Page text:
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You've committed a murder, and quite reasonably wish to get off scott-free. You might try hiding the body or use a Frame-Up to beat the rap, but if your inclination is to Make It Look Like an Accident, why not simply make it look like an animal attack? The accused animal is unlikely to put up a legal defense, and the typical bites and claw marks from such an encounter will cover up any pesky stab wounds, and will appear to be so open-and-shut a case that the authorities might not even bother testing for poisons or gunshot residue. Or better yet, why not make the crime seamless by using an actual animal to commit the murder?

The catch is that some animal lover (or unusually perceptive detective) may come along and try to Clear His Name. Compare Animal Assassin, where the killer uses an animal as a weapon to kill the victim.

Tropes used in This Bear Was Framed include:

Comic Books

  • The Dresden Files graphic novel "Welcome to the Jungle" starts with a zoo security guard being found dead outside the gorilla pen, with blood on one of the gorillas. Finding it odd that a murderous animal would, after breaking out of its pen and killing a man, then proceed to go back into its cage and re-secure the doors, Murphy calls in Dresden to figure out what really happened.

Films -- Animation

  • In The Lion King, Scar uses stampeding wildebeests to murder Mufasa -- an odd example of an animal using other animals to make the murder of another animal look like an (accidental) animal attack.

Films -- Live-Action

  • The Advocate is a film based on a lawyer in Medieval France who defends a pig for killing a child. It's based on some real trials of animals that occurred during that time period. Yes, the pig was framed.
  • The entire plot of the 1939 film The Gorilla.


Live-Action TV

  • This is a somewhat regular thing on the trope-namer, Psych, where it seems like once every few seasons there is an episode where an animal is falsely accused of being "the killer" and in danger of being "put down" for it (in one it was a panther, another the trope-naming polar bear, and in still another a shark), but the series sleuths uncover evidence that a person did the killing and then covered it up by making it look like a death by animal attack.
  • Monk
    • "Mr. Monk and the Panic Room": A monkey is framed for murder. It is then up to Monk to figure out how.
    • Another Monk example is an episode where a dog had apparently mauled a woman to death. The bite marks on the woman's body matched the dog's teeth exactly, but the owner claimed the dog had died before the apparent attack.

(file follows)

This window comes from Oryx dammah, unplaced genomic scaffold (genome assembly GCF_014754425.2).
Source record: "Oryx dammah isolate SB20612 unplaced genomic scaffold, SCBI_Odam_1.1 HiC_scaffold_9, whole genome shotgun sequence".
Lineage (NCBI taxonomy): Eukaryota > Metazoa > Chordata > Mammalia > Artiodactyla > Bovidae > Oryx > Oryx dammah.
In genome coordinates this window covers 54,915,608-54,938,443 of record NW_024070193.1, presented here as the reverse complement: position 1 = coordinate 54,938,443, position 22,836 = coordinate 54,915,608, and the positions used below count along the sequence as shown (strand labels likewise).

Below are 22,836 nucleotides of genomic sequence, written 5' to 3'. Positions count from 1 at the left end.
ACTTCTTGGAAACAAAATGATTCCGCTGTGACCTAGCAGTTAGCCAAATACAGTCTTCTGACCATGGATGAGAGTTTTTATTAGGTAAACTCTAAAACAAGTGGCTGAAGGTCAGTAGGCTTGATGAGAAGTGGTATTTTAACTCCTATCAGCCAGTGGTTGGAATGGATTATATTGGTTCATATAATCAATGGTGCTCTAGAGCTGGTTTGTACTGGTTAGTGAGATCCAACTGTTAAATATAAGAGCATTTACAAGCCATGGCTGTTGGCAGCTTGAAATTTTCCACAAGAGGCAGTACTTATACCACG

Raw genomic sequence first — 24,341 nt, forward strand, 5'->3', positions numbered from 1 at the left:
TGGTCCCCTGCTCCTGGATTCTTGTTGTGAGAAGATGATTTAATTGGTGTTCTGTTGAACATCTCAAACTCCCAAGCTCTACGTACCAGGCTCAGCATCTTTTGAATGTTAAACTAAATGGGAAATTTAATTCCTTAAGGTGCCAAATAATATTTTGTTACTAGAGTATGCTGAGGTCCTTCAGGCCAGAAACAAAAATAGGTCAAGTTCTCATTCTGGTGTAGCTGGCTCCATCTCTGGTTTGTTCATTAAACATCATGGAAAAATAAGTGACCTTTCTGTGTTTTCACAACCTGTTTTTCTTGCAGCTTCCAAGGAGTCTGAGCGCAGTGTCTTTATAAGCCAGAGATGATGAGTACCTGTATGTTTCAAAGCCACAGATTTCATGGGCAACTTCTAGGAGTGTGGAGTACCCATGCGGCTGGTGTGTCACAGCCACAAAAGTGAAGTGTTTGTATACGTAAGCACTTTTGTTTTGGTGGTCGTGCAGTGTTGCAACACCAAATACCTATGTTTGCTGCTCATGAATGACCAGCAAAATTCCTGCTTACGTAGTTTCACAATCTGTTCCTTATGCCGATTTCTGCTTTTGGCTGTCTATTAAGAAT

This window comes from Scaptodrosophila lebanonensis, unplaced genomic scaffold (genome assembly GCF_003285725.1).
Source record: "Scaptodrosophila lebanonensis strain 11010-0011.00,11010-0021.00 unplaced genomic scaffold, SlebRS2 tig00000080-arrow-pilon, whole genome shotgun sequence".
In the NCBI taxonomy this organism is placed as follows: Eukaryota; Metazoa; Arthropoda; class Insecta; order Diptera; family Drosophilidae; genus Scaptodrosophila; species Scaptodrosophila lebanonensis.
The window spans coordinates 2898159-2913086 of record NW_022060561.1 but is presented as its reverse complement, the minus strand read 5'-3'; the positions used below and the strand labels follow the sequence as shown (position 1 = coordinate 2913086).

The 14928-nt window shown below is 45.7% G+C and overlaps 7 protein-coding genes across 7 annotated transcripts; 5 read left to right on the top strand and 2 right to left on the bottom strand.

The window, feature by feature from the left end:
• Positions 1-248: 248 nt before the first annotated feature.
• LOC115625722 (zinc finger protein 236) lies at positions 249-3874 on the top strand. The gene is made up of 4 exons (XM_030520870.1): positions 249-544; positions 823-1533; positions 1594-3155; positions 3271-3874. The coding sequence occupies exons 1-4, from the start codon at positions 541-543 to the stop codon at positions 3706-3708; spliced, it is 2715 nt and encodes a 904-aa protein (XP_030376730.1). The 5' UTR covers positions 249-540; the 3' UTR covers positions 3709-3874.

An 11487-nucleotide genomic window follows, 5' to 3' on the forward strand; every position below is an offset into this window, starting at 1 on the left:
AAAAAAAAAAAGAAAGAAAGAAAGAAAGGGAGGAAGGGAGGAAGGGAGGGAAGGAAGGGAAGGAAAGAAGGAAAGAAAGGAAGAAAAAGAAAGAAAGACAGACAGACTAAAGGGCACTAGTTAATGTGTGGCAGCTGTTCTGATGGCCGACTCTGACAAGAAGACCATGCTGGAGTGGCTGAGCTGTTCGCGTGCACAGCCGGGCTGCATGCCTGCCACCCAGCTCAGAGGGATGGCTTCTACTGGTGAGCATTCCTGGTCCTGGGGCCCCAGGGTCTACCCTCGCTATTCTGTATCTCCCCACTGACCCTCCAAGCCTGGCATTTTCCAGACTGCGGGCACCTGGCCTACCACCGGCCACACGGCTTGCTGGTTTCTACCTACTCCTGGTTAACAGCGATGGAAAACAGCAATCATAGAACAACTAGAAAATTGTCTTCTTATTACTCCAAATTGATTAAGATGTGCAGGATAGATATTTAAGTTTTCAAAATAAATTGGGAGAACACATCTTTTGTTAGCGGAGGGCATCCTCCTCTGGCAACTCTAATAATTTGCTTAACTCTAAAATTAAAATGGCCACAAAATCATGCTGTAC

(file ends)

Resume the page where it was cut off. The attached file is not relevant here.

• In an episode of New Tricks a man broke into a zoo and was assumed to have fallen into a tiger enclosure and mauled to death by the tiger. When the tiger dies a few years later it is revealed that its death was caused by a piece of a knife that was stuck in its body since that night. The team reopens the case and finds that the man was killed elsewhere and the body dumped in the tiger cage which is when th tiger was stabbed. Not only was the tiger framed but it was also another victim.
  • In one CSI episode, a woman (who was eating human organs to fight off a rare disease) used dogs to attack her victims, so that the deaths at first simply looked like dog attacks.
  • The Columbo episode "A Matter of Honor" has one of these, where Columbo is stuck on a Busman's Holiday in Mexico. The perp is a bullfighter (played by Ricardo Montalban) who kills his victim by trapping him in the arena with a notoriously vicious bull.
  • A dog is framed in the pilot of Pushing Daisies. The cause of death was in fact being mauled, but it was done by a dog of a different breed on orders from its owner.
  • An episode of Midsomer Murders has a killer use a saber tooth tiger skull to make marks on the body to hide the real cause of death.
  • Happens in a NCIS episode, with a serial killer masking his murders in a natural park as accidents -- includig a grizzly attack. The bear sure did partially eat the corpse, but during the autopsy Ducky finds a stab wound in the heart that is too neat to have been done by bear claws.

Myths & Religion

  • In The Bible story of Joseph and the coat of many colors, Joseph's jealous brothers sell Joseph into slavery to passing traders; to cover up this crime, they smear goat's blood on Joseph's robe and show it to their father, claiming it is the result of an animal attack.

Real Life

  • The famous Australian case of Azaria Chamberlain, an infant who disappeared in the desert during a family outing. Her mother claimed, "a dingo ate my baby"; the authorities invoked this trope and the mother was convicted of murder, but the conviction was later reversed. More modern scientific analysis of the evidence available, while inconclusive, supports the mother's version of events.
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